Love him or loathe him, any time the words “Kobe Bryant” comes up in conversation (virtual or otherwise), you are bound to elicit more than the solitary disinterested comment. No other current NBA star elicits the same full spectrum of emotions that Kobe Bean Bryant does. From the impassioned arguments for Kobe being the G-O-A-T, eclipsing the great MJ, to the “Kobe is an over-rated, selfish ball hog” statements that are thrown up, reducing Kobe to a mere ‘good player’ that will be forgotten by the next generation.
In paradoxical simplicity, Kobe is both overrated and underrated. Coming from a Lakers fan of more than two decades, I have to be brutally honest here. Kobe is not the G-O-A-T, he should not be in the conversation, at least not yet.
I love Kobe’s game more than any other active player, but for him to join the ranks of the basketball immortals, the Jordan-Magic-Bird-Kareem-Russells of this world, he has to lead his team to a NBA championship.
Though Shaq could not have won the three rings without Kobe, there is no doubt who was the “2″ in the best 1-2 punch of the past decade. It is a fact of life, winners are immortalized; everyone else is forgotten.
That is why Magic is more celebrated than Stockton, Hakeem than Ewing, Duncan over Karl Malone, West over Maravich, and so on. This is the reality. If Kobe’s career ended today, he would be a Top 20 player, but would not crack the Top 10. History remembers winners.
Kobe is not the second coming of Michael Jordan, either. For the record, neither is LeBron James or Dwyane Wade. There is only one Michael Jordan, just as there is only one Kobe Bryant, and he ain’t too shabby, either.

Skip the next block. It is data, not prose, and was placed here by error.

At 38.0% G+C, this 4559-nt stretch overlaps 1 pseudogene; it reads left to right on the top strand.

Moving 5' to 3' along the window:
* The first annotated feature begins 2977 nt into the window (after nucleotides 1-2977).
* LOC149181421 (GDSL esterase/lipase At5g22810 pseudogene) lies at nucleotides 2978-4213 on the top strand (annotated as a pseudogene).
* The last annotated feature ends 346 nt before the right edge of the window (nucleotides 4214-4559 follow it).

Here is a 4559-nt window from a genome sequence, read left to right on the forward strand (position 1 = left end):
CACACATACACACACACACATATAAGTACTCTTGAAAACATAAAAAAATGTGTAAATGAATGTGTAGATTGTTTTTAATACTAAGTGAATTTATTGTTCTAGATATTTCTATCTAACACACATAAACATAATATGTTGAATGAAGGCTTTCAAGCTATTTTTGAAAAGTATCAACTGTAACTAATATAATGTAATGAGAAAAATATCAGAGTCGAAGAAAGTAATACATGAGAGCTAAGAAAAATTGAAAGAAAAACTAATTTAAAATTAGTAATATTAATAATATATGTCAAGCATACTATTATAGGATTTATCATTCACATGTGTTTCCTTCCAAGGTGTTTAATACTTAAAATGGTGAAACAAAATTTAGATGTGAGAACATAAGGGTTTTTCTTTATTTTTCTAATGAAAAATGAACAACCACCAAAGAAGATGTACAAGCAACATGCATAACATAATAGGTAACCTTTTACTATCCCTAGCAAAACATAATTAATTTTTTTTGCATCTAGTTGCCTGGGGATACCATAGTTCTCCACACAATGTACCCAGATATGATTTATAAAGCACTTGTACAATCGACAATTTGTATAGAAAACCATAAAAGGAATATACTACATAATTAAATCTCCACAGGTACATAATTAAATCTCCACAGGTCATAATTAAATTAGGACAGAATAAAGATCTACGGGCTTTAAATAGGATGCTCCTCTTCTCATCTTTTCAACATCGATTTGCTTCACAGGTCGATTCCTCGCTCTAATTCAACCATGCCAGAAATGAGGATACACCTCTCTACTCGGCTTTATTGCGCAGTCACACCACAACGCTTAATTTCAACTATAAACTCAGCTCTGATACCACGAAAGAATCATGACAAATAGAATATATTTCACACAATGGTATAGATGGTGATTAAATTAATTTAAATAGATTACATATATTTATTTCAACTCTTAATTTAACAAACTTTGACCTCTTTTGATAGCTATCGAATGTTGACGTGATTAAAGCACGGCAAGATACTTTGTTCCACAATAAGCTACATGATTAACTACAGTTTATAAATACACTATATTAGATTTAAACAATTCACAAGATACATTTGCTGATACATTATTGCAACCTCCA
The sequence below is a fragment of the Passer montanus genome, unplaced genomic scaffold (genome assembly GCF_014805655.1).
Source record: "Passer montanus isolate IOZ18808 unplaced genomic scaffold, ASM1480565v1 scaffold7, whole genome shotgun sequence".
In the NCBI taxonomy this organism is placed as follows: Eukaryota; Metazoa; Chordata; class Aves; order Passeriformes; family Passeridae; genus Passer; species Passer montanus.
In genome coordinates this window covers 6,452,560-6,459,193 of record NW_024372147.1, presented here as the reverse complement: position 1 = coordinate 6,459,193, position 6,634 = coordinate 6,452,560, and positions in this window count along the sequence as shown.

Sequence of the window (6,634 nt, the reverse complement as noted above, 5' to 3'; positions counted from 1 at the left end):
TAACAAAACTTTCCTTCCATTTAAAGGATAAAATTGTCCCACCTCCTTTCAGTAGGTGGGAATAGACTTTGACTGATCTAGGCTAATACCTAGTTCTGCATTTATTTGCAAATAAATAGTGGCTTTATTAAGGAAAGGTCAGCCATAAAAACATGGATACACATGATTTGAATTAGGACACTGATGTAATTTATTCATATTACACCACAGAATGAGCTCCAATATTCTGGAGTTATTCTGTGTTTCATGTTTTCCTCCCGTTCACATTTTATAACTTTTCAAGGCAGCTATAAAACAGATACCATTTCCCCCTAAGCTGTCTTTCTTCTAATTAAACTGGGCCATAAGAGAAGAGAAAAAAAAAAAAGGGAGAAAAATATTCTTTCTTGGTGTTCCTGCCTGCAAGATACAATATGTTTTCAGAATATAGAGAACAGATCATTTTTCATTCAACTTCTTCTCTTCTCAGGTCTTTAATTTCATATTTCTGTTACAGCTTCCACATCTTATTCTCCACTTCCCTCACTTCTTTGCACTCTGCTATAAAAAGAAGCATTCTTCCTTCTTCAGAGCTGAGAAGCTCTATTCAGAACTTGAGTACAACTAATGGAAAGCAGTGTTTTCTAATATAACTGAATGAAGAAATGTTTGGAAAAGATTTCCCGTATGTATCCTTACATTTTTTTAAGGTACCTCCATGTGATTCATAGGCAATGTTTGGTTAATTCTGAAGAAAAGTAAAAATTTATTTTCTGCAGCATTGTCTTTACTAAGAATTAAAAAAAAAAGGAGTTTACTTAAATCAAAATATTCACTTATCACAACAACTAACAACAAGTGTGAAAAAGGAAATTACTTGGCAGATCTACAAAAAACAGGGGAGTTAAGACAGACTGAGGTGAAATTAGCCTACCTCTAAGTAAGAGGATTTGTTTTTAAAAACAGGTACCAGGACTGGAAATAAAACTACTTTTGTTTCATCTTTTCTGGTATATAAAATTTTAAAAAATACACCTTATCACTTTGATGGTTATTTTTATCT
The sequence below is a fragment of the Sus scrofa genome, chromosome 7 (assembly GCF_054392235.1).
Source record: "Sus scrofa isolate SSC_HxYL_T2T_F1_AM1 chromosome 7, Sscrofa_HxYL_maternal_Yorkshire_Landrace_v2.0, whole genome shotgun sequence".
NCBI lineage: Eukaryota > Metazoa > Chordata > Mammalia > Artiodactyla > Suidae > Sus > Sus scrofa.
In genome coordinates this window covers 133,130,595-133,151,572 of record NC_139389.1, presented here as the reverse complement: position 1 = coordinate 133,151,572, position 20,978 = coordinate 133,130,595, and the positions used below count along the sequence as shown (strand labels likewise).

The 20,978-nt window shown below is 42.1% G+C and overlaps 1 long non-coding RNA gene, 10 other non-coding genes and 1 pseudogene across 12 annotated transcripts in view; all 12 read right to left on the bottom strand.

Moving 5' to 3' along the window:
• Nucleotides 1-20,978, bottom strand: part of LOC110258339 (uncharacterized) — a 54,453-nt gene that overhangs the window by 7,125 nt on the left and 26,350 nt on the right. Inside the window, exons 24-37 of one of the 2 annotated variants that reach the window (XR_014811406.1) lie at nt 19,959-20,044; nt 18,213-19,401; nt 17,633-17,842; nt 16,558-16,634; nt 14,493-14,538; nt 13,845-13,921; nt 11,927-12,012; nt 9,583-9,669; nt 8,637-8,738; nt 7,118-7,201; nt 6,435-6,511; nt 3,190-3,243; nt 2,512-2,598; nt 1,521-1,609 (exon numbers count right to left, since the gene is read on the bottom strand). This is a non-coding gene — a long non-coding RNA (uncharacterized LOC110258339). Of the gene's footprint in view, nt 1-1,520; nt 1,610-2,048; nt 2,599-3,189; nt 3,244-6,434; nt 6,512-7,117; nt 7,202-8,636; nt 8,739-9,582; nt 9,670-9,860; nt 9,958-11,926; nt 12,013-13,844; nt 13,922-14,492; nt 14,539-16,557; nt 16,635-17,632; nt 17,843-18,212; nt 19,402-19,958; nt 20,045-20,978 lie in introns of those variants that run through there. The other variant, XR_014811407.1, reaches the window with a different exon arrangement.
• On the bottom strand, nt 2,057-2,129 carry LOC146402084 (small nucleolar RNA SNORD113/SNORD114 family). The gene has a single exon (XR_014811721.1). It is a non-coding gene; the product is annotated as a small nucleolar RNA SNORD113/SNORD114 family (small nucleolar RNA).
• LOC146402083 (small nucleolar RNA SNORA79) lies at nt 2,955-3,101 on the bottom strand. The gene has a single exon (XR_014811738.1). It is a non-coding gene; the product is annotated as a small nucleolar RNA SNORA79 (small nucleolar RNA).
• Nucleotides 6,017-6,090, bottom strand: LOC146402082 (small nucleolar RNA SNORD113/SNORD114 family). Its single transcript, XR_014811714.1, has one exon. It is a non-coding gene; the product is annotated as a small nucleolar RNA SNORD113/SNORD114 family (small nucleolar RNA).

Kobe was becoming an elite player when His Airness hung up his sneakers, robbing the NBA of not its best player but most marketable commodity as well. Coupled with the fact that they both share 6-foot-6 heights and the same position, small wonder the media were quick to anoint him as the next Michael Jordan, a title he does not relish nor aspire to live up to.
Divorced from the Michael Jordan comparison, one can better appreciate Kobe Bryant’s game…just as it became clear Michael Jordan was not going to be the next Magic Johnson, either.
Hence, while Kobe should not be immortalized (yet) or the next Jordan, let us appreciate him for who he is. No other current player has the same reading and understanding of the nuances of the game that Kobe has.
This is not merely intuition or experience. Kobe has an unparalleled dedication to the game that has him analyzing videos at a time when his peers would be resting or partying.
How many times have we seen the opposing home team get within one possession of taking the lead with the boisterous crowd egging them on; only to have Kobe coolly nail a jumper or a layup that silences the home team, eradicating their momentum completely?
Or the way Kobe reacted to the news of Bynum’s extended span on the inactive list with a 61-point explosion against the New York Knicks, carrying the Lakers to a perfect road trip. That is leadership, more than chest thumping and guttural growls.
Speaking of leadership, detractors are quick to point to three areas where Kobe is a poor leader if not, teammate. Firstly, the infamous Andrew Bynum “ship his a$$ out” rant. While it may not be the most endearing of acts by a teammate, it should be viewed in the proper context.